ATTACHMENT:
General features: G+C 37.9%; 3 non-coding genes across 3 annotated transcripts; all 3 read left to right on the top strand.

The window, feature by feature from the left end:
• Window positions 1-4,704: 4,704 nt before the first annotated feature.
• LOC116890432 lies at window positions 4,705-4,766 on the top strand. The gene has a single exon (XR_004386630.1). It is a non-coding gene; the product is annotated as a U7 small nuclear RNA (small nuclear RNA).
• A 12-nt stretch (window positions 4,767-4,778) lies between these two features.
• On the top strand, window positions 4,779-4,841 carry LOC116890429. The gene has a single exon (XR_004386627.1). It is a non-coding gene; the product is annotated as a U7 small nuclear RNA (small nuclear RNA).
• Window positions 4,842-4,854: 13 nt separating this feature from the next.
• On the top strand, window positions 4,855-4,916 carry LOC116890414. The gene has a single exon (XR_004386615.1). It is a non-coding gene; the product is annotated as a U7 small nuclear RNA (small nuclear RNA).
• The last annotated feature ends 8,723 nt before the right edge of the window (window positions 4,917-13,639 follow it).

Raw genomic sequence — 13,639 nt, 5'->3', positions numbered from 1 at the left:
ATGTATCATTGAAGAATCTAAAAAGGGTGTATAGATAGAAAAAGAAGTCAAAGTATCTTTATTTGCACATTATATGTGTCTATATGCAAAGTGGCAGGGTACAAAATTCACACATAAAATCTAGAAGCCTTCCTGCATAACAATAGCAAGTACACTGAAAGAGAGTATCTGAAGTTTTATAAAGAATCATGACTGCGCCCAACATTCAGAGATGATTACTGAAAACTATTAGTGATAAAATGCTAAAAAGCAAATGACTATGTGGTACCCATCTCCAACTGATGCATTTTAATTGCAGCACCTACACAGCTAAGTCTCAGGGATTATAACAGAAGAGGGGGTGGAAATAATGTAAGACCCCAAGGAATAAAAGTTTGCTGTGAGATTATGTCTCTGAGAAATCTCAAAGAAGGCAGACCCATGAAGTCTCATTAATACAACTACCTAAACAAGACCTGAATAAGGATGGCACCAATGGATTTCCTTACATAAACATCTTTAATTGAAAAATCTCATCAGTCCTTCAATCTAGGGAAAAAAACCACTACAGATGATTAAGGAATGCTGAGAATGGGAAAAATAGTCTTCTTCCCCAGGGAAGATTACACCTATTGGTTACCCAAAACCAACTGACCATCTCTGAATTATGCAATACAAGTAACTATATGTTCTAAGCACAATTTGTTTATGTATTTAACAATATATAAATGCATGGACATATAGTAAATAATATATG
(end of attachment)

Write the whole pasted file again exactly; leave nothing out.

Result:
General features: G+C 37.9%; 3 non-coding genes across 3 annotated transcripts; all 3 read left to right on the top strand.

The window, feature by feature from the left end:
• Window positions 1-4,704: 4,704 nt before the first annotated feature.
• LOC116890432 lies at window positions 4,705-4,766 on the top strand. The gene has a single exon (XR_004386630.1). It is a non-coding gene; the product is annotated as a U7 small nuclear RNA (small nuclear RNA).
• A 12-nt stretch (window positions 4,767-4,778) lies between these two features.
• On the top strand, window positions 4,779-4,841 carry LOC116890429. The gene has a single exon (XR_004386627.1). It is a non-coding gene; the product is annotated as a U7 small nuclear RNA (small nuclear RNA).
• Window positions 4,842-4,854: 13 nt separating this feature from the next.
• On the top strand, window positions 4,855-4,916 carry LOC116890414. The gene has a single exon (XR_004386615.1). It is a non-coding gene; the product is annotated as a U7 small nuclear RNA (small nuclear RNA).
• The last annotated feature ends 8,723 nt before the right edge of the window (window positions 4,917-13,639 follow it).

Raw genomic sequence — 13,639 nt, 5'->3', positions numbered from 1 at the left:
ATGTATCATTGAAGAATCTAAAAAGGGTGTATAGATAGAAAAAGAAGTCAAAGTATCTTTATTTGCACATTATATGTGTCTATATGCAAAGTGGCAGGGTACAAAATTCACACATAAAATCTAGAAGCCTTCCTGCATAACAATAGCAAGTACACTGAAAGAGAGTATCTGAAGTTTTATAAAGAATCATGACTGCGCCCAACATTCAGAGATGATTACTGAAAACTATTAGTGATAAAATGCTAAAAAGCAAATGACTATGTGGTACCCATCTCCAACTGATGCATTTTAATTGCAGCACCTACACAGCTAAGTCTCAGGGATTATAACAGAAGAGGGGGTGGAAATAATGTAAGACCCCAAGGAATAAAAGTTTGCTGTGAGATTATGTCTCTGAGAAATCTCAAAGAAGGCAGACCCATGAAGTCTCATTAATACAACTACCTAAACAAGACCTGAATAAGGATGGCACCAATGGATTTCCTTACATAAACATCTTTAATTGAAAAATCTCATCAGTCCTTCAATCTAGGGAAAAAAACCACTACAGATGATTAAGGAATGCTGAGAATGGGAAAAATAGTCTTCTTCCCCAGGGAAGATTACACCTATTGGTTACCCAAAACCAACTGACCATCTCTGAATTATGCAATACAAGTAACTATATGTTCTAAGCACAATTTGTTTATGTATTTAACAATATATAAATGCATGGACATATAGTAAATAATATATG